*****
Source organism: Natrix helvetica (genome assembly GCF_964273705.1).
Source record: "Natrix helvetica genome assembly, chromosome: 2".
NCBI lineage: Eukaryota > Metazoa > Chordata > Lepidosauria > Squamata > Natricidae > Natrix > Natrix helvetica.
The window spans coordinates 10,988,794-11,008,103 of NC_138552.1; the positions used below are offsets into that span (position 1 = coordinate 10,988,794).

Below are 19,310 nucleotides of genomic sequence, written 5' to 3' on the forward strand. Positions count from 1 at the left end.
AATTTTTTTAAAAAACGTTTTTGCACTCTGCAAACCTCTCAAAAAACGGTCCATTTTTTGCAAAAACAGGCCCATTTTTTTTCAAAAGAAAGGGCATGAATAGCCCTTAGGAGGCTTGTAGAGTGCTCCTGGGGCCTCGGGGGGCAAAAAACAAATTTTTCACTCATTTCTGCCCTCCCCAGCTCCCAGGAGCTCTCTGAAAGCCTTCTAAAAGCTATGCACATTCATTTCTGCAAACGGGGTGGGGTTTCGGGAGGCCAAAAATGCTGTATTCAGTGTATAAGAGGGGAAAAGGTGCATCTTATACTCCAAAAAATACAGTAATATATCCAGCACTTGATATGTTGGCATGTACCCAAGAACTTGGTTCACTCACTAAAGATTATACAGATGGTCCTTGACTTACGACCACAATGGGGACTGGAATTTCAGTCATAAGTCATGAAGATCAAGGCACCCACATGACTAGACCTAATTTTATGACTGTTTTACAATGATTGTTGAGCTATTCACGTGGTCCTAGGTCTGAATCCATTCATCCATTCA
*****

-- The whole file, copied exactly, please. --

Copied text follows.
Source organism: Natrix helvetica (genome assembly GCF_964273705.1).
Source record: "Natrix helvetica genome assembly, chromosome: 2".
NCBI lineage: Eukaryota > Metazoa > Chordata > Lepidosauria > Squamata > Natricidae > Natrix > Natrix helvetica.
The window spans coordinates 10,988,794-11,008,103 of NC_138552.1; the positions used below are offsets into that span (position 1 = coordinate 10,988,794).

Below are 19,310 nucleotides of genomic sequence, written 5' to 3' on the forward strand. Positions count from 1 at the left end.
AATTTTTTTAAAAAACGTTTTTGCACTCTGCAAACCTCTCAAAAAACGGTCCATTTTTTGCAAAAACAGGCCCATTTTTTTTCAAAAGAAAGGGCATGAATAGCCCTTAGGAGGCTTGTAGAGTGCTCCTGGGGCCTCGGGGGGCAAAAAACAAATTTTTCACTCATTTCTGCCCTCCCCAGCTCCCAGGAGCTCTCTGAAAGCCTTCTAAAAGCTATGCACATTCATTTCTGCAAACGGGGTGGGGTTTCGGGAGGCCAAAAATGCTGTATTCAGTGTATAAGAGGGGAAAAGGTGCATCTTATACTCCAAAAAATACAGTAATATATCCAGCACTTGATATGTTGGCATGTACCCAAGAACTTGGTTCACTCACTAAAGATTATACAGATGGTCCTTGACTTACGACCACAATGGGGACTGGAATTTCAGTCATAAGTCATGAAGATCAAGGCACCCACATGACTAGACCTAATTTTATGACTGTTTTACAATGATTGTTGAGCTATTCACGTGGTCCTAGGTCTGAATCCATTCATCCATTCA